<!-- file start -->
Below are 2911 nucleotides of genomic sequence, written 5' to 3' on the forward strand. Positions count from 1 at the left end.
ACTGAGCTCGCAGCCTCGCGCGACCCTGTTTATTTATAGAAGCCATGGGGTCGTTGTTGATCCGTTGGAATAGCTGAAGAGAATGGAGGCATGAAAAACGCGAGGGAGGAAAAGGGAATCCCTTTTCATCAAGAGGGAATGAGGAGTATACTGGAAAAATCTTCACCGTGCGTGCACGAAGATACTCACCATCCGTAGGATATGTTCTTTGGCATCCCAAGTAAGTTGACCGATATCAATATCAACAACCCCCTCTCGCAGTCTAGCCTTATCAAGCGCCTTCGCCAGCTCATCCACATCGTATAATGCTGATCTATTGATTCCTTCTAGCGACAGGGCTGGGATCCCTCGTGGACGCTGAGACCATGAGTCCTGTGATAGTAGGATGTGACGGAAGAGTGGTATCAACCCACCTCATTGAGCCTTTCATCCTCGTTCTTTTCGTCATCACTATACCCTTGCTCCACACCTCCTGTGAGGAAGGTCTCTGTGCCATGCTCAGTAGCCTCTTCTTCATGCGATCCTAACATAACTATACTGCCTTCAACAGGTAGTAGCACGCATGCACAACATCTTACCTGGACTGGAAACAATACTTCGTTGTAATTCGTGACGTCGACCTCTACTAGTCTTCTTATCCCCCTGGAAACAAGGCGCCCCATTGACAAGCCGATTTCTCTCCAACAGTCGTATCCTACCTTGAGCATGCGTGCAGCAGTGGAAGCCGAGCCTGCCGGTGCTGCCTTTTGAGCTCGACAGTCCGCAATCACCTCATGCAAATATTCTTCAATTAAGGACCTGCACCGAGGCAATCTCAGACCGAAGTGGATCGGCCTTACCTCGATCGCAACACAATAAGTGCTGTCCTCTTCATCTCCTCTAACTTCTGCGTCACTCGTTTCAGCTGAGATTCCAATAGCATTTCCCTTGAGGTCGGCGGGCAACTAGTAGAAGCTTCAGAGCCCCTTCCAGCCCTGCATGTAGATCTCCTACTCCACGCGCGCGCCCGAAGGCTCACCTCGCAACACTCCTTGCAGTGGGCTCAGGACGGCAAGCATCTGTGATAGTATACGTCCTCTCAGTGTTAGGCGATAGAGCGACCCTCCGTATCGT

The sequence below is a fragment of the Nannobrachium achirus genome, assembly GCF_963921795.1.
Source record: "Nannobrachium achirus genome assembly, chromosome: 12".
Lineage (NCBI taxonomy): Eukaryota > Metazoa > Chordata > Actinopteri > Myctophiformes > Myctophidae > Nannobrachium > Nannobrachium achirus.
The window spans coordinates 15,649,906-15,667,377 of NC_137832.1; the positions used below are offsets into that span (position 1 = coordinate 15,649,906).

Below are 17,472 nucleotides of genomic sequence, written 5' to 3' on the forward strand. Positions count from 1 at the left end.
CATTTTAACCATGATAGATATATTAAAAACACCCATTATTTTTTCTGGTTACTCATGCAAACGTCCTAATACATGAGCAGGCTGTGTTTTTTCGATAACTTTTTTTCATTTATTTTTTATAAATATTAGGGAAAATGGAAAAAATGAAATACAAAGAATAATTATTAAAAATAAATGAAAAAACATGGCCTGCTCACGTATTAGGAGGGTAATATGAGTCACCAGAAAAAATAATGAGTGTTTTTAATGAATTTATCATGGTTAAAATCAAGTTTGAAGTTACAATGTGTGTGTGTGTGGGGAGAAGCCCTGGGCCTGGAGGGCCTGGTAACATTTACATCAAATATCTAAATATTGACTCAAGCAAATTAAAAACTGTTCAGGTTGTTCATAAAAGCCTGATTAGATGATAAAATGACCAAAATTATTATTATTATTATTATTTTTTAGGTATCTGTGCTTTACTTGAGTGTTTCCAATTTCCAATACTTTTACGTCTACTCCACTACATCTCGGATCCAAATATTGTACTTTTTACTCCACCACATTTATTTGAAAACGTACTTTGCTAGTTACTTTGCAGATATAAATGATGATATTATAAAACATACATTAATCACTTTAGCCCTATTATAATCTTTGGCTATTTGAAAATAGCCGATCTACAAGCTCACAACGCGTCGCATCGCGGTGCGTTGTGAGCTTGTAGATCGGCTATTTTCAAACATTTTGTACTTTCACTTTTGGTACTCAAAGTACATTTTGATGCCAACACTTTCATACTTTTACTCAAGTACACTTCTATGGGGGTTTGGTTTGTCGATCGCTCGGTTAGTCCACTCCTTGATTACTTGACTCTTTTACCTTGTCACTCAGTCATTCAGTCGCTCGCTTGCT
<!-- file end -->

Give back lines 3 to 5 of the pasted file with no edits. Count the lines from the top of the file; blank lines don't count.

The sequence below is a fragment of the Nannobrachium achirus genome, assembly GCF_963921795.1.
Source record: "Nannobrachium achirus genome assembly, chromosome: 12".
Lineage (NCBI taxonomy): Eukaryota > Metazoa > Chordata > Actinopteri > Myctophiformes > Myctophidae > Nannobrachium > Nannobrachium achirus.